The Plagiarist Chronicles -

Merely Co-Incidental Duplication or Blatant Rip-Off?

A short list of hit songs by various artists that are notably similar to a particular Beatles/Post-Beatles hit record and were written within 5± years of the original recording (in question)

  1. Paperback Re-Writer (Last Train to Theftsville)

    Paperback Writer - '66 / The Last Train to Clarksville - '67

    Merely "aping" what they couldn't conceive of on their own - (least of all in a song supposedly about Vietnam - Who knew?) The Monkees' (the original equivalent of One Direction - but with instruments) first hit The Last Train to Clarksville was released only 3 months after the Beatles' chart-topping Paperback Writer, and overall - from the song's conception down to the vocal and instrumental arrangements - or in this case re-arrangements - is a fairly blatant 'Paperback' rewrite!

    NOTE: the credited composers of the song, tune-jackers-extraordinaire Tommy Boyce and Bobby Hart have successfully reprocessed the original product in a package that's just different enough to avoid copyright infringement - having thereby committed the perfect musical crime lol.

  2. For No One ... except possibly Graham Nash

    For No One - 1966 / Our House - 1969

    The Baroque harpsichord featuring similar instrumental accompanyment style, the same harmonic structure over a carbon-copy descending bassline, the succinct phraseology of the somewhat meandering yet terse melody - a classic tune with impeccable vocal solo! 2 entirely different tunes ... right?

    Well, other than a more-upbeat contextual difference, Our House is merely a slightly "slowed down" version of its less-heralded arguably-superior predecessor - conveniently released at least 3-4 years later! Imitation is the sincerest, albeit in this case ¿ possibly duplicitous ?, form of flattery!

  3. Nothing new under the sun ... and apparently the moon as well

    Let Me Roll It - McCartney '73 / Walking On The Moon - Sting '79

    The more you lend an ear to this unexpected comparison between the two songs and the obvious similarities - esp the iconic bass figure - the more amusing it may seem (Let Me Roll It - On The Moon!). All things Not being entirely equal, though, this type of minor infringement may be the equivalent of a musical misdemeanor whereby Sting gets off with merely a warning lol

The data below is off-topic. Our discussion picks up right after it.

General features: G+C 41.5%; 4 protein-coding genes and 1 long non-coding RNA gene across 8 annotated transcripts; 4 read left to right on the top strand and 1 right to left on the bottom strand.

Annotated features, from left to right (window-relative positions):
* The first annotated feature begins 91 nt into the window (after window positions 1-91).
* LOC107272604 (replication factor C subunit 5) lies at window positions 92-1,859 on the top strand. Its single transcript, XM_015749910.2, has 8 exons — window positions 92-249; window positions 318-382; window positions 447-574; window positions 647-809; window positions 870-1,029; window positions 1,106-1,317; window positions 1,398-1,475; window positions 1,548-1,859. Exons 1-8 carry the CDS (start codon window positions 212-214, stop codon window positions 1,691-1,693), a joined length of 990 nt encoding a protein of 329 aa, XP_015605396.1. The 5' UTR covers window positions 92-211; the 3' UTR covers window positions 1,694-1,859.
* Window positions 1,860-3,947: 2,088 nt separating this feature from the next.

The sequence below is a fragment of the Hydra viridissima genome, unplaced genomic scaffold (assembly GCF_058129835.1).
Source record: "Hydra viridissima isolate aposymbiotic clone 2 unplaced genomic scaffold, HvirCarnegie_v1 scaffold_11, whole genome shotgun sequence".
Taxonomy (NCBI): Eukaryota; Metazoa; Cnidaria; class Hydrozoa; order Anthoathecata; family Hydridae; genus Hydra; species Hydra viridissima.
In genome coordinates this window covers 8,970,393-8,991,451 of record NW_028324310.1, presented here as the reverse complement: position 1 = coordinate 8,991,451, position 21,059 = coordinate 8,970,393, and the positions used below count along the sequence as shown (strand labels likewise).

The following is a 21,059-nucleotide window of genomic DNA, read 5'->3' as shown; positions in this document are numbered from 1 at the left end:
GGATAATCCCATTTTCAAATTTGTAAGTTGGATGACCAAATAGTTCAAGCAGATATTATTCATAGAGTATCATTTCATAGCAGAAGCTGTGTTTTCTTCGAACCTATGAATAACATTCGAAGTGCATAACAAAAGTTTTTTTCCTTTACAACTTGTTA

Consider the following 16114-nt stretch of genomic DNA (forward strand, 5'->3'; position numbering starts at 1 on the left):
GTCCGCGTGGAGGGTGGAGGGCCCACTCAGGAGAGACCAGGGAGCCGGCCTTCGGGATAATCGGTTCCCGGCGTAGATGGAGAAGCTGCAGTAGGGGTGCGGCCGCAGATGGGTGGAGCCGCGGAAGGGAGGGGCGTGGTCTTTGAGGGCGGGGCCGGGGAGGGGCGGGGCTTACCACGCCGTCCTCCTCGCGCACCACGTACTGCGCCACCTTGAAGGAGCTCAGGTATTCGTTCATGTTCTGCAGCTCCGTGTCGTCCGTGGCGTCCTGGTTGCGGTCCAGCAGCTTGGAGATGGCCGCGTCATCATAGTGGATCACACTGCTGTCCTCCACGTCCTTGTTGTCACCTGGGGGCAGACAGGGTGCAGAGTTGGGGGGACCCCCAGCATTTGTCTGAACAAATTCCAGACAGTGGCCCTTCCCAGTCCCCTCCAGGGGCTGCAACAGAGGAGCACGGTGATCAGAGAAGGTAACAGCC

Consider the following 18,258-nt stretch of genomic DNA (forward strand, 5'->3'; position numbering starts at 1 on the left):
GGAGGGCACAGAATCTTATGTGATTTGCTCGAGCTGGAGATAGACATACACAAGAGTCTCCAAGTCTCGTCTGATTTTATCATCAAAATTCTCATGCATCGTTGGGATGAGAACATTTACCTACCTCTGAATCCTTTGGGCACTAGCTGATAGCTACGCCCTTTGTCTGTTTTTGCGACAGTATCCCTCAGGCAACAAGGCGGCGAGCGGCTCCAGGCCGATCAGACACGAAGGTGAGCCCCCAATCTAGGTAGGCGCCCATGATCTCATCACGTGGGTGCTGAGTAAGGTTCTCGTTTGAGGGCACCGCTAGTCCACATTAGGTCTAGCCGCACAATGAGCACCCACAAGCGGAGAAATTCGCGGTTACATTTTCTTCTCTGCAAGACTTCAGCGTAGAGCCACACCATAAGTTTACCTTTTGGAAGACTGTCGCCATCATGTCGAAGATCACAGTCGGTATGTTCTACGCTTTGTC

4. So, which of these 2 inspirational songs inspired the other?

    The Curious Case of Let It Be (recorded Jan 1969 / released more than 1 yr later Mar 1970) vs. Bridge Over Troubled Water (recorded summer of 1969 / released Feb 1970)

    Was the water under the bridge 're-cycled'?

    If Aretha Franklin's cover of Let It Be was released in January, 1970 and Simon and Garfunkel's Bridge Over Troubled Water was released in February, 1970 - that alone should be some indication of which song was written and recorded first - and indeed it is (the Beatles original recording dates back to January 1969)!
    Not only did Paul Simon himself admit that Bridge Over Troubled Water sounded like Paul McCartney's Let It Be, stating in a Rolling Stone interview: "They are very similar songs ... ," but he has also been quoted as saying that "Bridge Over Troubled Water was inspired by Let It Be," so ...

    Did Paul Simon hand a check to Paul McCartney, too?

    Influenced by the gospel music to which he was listening to at that time, Simon's lyrics to the Bridge Over Troubled Water chorus were specifically inspired by the lines "I'll be your bridge over deep water if you trust in me" from the 1958 song Mary Don't You Weep sung by Claude Jeter and the Swan Silvertones. It is reported that Paul Simon subsequently acknowledged his musical debt to Claude Jeter in person, handing Jeter a check as compensation.

    Something About Mary

    In the verse Bridge Over Troubled Water follows the same question and answer format as Let It Be but shifts focus from 1st to 2nd person. The first word in the lyrics for both songs is 'When', but the second is 'you're' in BOTW vs. 'I' in LIB.
    In the chorus Bridge Over Troubled Water defers to Jeter's Mary Don't You Weep for lyrical direction - instead of Let It Be.

    If they Loved the Original - they'll love the Remake!

    ... and vice-versa! Greater in stature, commercially - at least, than it's predecessor - Bridge Over Troubled Water reached number one on the Billboard Hot 100 chart on February 28, 1970, and stayed at the top for six weeks - selling 6 million copies worldwide. Ironically, Let It Be, recorded months earlier (released later), knocked Bridge Over Troubled Water out of the top-spot as Billboard Hot 100 number-one single, April 11 1970, holding that position for half as long, but subsequently outranking Bridge Over Troubled Water on Rolling Stone's 500 Greatest Songs of All Time 20 - 48. In recent internet viewer polls (music forums) the 2 songs are running neck and neck - close to 50/50.

    As Many Differences as Similarities?

    Other than both being piano-based, gospel-influenced ballads, Bridge Over Troubled Water, despite it's majestic refrains, seems overwrought and too-rehearsed in comparison, and doesn't achieve the spontaneous feel and purity or straightforward presentation of Let It Be. The 2 songs are different in tempo BOTW with its slower see-saw like (somewhat swaying) rhythm with a slight emphasis on the upbeat while LIB is a more straight 4/4 with emphasis on the downbeat. Additionally while the composer of Bridge Over Troubled Water, Paul SImon, neither sang nor played the piano accompanyment for the record, the composer of Let It Be, Paul McCartney - as the recording studio video footage clearly shows - did both!